The broader USD weakness has taken pressure off the PBOC on the Yuan front, but the mainland continues to be very much in focus. The PBOC raised their short-term lending facility (SLF) in an attempt to deleverage and derail a runaway asset freight train created by the unbridled use of credit.
However, PBOC watchers are now wondering if the central bank will use the SLF to manage currency policy?
Without question, the SFL move was a tentative move, given benchmark adjustments are usually flagged in .25 lb increments. The modest rate hike indicates the PBOC are cognisant about tightening for financial stability causes but are tentative to tighten so as not to burst the bubble or shutter growth prospects. I view this as only the beginning of a continuous tightening phase, designed to deleverage and I believe that the SLF will be gradually introduced as a foreign exchange policy tool.
Expect investors to scrutinise these developments carefully and to be on alert for additional policy responses from the PBOC.
The prospect of a US March rate hike is evaporating, so expect the PBOC’s free ride to continue on the exchange policy front. Now that pressure is off on the currency front, will there be any shift in the restrictive capital controls policy? I suspect not, as, despite the recent corrective actions in the USD, most investors see higher US interest rates and a stronger USD to emerge over the course of 2017.
On the data front, China Caixin manufacturing PMI remains in the expansion zone, rising to 51.0 versus 51.8 expected, but is playing second fiddle to the PBOC’s actions.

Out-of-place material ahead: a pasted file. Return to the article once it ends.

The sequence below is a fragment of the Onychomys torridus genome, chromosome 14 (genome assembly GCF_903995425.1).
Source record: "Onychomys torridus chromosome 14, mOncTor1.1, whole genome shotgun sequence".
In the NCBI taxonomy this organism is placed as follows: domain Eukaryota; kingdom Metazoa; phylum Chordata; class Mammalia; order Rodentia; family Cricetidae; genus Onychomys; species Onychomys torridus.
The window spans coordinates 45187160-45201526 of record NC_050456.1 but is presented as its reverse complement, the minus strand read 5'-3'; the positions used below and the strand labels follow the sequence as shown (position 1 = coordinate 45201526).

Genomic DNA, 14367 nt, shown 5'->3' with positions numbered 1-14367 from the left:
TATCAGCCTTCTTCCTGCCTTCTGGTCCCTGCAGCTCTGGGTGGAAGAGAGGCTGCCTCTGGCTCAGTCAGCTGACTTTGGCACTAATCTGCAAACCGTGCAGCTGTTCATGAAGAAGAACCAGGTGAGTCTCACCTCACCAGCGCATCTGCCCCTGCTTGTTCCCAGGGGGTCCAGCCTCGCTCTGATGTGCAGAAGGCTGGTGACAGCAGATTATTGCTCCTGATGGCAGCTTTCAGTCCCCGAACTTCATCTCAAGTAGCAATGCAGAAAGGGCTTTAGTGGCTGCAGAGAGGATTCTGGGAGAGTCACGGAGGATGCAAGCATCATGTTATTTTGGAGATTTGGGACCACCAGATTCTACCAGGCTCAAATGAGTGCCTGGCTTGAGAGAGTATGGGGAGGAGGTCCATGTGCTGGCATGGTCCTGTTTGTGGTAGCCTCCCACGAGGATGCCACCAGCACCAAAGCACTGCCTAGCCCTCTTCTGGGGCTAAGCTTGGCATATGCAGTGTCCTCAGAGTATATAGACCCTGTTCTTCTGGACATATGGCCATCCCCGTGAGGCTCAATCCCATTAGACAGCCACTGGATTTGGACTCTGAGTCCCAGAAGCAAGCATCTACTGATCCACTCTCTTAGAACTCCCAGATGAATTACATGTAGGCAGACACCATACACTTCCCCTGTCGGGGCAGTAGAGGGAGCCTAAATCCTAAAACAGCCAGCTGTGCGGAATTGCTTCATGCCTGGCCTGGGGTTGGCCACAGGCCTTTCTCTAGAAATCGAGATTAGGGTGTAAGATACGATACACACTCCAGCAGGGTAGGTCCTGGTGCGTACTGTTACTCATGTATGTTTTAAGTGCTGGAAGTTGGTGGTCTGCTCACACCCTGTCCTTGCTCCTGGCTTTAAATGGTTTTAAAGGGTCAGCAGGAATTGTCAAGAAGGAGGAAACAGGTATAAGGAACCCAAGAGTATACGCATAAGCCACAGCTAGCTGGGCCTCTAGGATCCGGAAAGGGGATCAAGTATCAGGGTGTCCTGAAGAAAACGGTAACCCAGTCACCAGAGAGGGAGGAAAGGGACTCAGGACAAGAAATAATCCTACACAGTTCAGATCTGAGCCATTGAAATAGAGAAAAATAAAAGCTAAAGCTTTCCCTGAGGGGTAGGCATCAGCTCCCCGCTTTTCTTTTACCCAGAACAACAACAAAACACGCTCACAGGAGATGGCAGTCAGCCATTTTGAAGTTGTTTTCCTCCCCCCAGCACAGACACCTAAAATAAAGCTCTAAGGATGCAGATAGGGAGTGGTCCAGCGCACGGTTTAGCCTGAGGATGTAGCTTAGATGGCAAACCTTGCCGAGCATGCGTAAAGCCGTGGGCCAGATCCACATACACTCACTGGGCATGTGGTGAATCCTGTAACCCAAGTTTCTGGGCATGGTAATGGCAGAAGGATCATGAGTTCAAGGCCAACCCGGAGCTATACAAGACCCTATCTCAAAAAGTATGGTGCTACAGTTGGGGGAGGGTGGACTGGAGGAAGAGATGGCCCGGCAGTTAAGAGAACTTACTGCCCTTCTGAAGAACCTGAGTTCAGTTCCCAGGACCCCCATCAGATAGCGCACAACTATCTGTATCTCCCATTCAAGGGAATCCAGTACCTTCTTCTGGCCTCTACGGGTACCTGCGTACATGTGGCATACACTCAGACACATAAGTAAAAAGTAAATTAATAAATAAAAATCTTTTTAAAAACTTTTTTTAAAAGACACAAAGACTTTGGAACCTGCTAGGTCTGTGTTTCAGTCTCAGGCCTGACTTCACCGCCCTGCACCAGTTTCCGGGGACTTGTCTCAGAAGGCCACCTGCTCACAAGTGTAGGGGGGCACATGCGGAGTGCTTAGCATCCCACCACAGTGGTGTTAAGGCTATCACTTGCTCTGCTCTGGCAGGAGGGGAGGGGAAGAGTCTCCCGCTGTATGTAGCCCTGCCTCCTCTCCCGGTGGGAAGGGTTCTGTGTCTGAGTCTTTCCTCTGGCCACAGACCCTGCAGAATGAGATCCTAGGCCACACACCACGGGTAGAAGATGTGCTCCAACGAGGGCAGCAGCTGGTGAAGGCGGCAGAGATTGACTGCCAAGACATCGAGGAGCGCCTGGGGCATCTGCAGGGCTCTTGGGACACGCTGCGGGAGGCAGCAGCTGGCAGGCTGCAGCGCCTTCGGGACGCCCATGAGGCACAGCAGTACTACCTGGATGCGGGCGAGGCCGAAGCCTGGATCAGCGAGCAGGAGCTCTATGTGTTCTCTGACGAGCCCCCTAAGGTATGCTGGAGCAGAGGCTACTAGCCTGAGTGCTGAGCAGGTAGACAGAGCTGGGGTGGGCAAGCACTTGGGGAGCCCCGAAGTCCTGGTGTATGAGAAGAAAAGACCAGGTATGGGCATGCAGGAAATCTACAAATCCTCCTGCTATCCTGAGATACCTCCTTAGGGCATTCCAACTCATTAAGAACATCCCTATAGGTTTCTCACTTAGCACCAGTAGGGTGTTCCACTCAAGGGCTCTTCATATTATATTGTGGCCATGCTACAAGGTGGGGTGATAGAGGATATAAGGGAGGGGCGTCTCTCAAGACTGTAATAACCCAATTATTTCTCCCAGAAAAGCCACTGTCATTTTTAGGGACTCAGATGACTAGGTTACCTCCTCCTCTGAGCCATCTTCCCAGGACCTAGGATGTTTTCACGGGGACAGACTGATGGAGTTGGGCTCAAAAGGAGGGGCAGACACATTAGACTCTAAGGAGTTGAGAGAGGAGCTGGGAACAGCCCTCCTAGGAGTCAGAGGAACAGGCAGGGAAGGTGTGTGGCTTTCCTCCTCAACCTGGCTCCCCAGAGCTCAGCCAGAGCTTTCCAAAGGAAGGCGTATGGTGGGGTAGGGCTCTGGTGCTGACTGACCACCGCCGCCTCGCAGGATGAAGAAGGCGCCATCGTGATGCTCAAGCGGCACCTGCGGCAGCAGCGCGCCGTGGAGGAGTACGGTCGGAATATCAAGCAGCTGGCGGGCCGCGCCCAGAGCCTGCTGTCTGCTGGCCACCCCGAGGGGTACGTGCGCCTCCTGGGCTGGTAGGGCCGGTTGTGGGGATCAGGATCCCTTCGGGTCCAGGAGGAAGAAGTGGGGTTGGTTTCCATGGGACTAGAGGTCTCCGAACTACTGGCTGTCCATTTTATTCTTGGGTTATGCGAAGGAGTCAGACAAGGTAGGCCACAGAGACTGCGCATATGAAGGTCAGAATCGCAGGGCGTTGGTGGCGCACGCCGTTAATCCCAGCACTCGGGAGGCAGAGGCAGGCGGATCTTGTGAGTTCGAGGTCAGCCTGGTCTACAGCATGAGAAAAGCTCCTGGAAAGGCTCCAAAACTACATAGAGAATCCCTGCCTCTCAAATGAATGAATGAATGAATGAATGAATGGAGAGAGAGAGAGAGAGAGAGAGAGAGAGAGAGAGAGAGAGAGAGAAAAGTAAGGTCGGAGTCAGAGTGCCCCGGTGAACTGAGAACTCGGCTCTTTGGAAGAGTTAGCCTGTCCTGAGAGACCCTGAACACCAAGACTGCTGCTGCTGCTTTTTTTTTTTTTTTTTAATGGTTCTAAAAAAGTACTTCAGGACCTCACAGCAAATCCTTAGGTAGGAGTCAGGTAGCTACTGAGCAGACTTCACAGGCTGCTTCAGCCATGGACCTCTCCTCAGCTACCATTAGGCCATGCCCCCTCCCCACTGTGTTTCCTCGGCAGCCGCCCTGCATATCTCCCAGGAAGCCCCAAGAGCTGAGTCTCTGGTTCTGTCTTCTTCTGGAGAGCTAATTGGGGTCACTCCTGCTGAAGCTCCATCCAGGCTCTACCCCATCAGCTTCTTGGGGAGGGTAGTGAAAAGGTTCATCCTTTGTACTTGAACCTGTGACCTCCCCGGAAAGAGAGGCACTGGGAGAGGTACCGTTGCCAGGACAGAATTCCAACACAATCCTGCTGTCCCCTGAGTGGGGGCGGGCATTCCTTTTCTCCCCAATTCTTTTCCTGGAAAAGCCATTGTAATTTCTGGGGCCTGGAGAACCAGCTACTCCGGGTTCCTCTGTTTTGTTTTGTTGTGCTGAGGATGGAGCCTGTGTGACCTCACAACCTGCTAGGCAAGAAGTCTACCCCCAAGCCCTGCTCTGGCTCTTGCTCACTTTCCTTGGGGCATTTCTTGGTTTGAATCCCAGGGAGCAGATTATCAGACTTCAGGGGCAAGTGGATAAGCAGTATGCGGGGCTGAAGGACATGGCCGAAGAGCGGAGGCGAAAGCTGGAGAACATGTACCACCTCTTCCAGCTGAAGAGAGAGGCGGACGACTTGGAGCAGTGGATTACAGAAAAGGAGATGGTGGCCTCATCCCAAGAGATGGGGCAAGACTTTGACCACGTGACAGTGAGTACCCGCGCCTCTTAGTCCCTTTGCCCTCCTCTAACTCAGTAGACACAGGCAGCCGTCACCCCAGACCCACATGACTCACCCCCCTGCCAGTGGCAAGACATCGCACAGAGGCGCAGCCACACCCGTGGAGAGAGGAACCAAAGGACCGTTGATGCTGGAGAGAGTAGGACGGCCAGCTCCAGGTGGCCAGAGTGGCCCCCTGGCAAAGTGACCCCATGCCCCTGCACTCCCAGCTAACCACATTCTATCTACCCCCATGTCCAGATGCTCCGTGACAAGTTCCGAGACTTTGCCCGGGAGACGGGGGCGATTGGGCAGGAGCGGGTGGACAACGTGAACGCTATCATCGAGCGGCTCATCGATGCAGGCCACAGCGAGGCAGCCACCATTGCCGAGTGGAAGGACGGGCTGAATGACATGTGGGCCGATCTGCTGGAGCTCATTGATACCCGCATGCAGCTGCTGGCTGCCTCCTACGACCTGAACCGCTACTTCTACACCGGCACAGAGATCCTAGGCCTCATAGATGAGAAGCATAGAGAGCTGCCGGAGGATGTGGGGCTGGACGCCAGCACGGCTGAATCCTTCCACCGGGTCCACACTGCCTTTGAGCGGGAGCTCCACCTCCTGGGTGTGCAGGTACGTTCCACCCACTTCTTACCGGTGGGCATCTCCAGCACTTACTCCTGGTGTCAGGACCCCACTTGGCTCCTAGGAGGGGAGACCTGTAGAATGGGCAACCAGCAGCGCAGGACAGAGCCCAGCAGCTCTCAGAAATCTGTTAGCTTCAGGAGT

Without question, the SFL move was a tentative one given benchmark adjustments are usually flagged in .25 lb increments, but the modest rate hike indicates the PBoC are cognisant about tightening for financial stability causes but are tentative to tighten so as not to burst the bubble or shutter growth prospects. I view this is only the beginning of a gradual tightening phase, designed to deleverage and SLF will be gradually introduced as foreign exchange policy tool
Foreign investors remain nervous about reengaging in the MYR markets after regulatory changes were submitted by BNM the last year. An overriding concern is one of liquidity, as without a robust currency hedging framework investors are shying away from Ringgit exposure, favouring other not so heavily regulated regional currencies. Conviction remains small, while confusion is high in the Ringgit space. Until a robust onshore market develops, investor sentiment will continue to be low.